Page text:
Huanqiu Shibao is again stirring the pot, summarizing Le Figaro reports about Sino-Japanese relations and a possible visit by Japanese Prime Minister Hatoyama to Nanjing. Online polls are a part of the new coverage, as are over 300 comments on the Huanqiu board. Between opprobrium at French media and the whole idea of Sino-Japanese amity, there is more than enough to analyze. Anticipate a fuller report, and probably a translation of the article that started it all, Le Figaro‘s report on the great Sino-Japanese rapprochement, sometime soon. I had been planning to translate the Le Figaro piece anyway, but now that it has come across the wire and been baited up by Huanqiu, well, that’s what we call an irresistible combo.
In the meantime, I cannot recommend highly enough this 40-page conference paper analyzing the CCP’s media strategy toward the Japan issue from 2005-2009. It is nothing short of brilliant; one of the best analyses I have read on the issue outside of the standard work by Peter Hays Gries. If you want to know more about the intersection between state newspapers like Renmin Ribao and their commercial offshoots like Huanqiu Shibao, and how the two interact and often contradict one another as regards Chinese public opinion, read this essay.
And Danwei.org includes an intelligent essay on subtle totalitarian themes in the ostensibly anti-Japanese cinema of Lu Chuan. Ed Wong at the New York Times provides more discussion of Lu Chuan’s galvanizing 2009 film, “Nanjing! Nanjing!”
I am still chewing on that Danwei link, as I am currently at work on a more extensive review of Lu Chuan’s work and the spate of Nanking dramas for another fantastic journal which can be read online. You can expect updates on that in the coming weeks, as well as an associated dissertation on my own bloody struggles with word counts.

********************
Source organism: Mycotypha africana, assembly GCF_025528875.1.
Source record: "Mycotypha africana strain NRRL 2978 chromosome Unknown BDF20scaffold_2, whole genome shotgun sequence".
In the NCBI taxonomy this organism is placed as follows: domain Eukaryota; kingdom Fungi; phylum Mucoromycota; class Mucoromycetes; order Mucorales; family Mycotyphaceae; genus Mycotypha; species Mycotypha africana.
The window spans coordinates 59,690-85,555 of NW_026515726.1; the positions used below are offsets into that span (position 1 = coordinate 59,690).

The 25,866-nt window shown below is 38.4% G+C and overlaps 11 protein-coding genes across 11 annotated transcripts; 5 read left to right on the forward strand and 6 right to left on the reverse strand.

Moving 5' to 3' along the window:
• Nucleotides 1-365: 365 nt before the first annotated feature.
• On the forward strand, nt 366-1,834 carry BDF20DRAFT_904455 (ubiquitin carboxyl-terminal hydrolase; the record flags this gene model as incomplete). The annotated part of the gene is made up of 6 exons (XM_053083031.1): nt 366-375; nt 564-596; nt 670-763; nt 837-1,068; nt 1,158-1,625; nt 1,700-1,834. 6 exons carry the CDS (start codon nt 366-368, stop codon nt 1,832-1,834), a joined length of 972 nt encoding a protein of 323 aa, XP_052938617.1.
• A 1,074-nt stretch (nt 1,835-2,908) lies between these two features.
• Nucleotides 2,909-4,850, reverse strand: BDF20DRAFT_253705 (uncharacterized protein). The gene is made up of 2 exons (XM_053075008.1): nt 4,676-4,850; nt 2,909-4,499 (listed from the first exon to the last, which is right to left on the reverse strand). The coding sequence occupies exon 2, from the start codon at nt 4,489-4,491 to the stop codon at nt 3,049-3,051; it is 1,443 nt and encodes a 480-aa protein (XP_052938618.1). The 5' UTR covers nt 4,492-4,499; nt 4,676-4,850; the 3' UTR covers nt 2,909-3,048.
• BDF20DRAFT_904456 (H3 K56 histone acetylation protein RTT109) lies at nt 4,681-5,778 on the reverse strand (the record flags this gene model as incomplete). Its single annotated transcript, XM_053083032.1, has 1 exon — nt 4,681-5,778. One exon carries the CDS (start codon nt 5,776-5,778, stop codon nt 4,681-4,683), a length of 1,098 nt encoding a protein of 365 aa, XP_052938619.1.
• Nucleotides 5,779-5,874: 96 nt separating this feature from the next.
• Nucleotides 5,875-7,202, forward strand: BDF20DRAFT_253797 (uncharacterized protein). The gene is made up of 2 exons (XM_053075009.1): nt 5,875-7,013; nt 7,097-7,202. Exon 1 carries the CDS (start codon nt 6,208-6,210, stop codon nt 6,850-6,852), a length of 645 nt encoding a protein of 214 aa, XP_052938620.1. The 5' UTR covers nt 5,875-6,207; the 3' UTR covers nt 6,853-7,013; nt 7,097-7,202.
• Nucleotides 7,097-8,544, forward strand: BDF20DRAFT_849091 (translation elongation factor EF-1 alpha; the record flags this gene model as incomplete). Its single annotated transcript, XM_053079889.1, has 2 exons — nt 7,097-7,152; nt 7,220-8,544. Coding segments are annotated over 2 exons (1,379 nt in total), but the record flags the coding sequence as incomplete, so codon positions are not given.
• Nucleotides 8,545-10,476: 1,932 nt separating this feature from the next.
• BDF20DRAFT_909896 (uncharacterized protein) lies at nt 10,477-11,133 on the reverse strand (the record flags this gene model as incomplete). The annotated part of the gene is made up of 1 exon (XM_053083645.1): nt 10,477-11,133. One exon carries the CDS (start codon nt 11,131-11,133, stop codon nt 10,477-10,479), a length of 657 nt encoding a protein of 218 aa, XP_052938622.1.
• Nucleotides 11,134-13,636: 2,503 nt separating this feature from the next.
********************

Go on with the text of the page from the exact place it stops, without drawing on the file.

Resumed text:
Finally, there is this rather odd story from Huanqiu about a Japanese-style cafe in Shanghai (page may load slowly):
Netizen comments on the cafe story are here. In true Huanqiu style, the photo essay is flanked by other photo galleries of anti-Chinese cartoons published in San Francisco in the 1890s and a bunch of completely self-indulgent portraits of “Shanghai girls with lots of money.” Nothing like national humiliation mixed in with a little Wei Hui.
Fortunately the various responses to the cafe story are mitigated by Huanqiu pointing us to a bunch of (what else) crazy Japanese men getting wet on New Years’ Day.
Well, if you can’t handle cognitive dissonance, then Sino-Japanese relations may be the wrong field (yet a bullish field in a sluggish economy!) in which to forge a career. In the meantime, enjoy the links.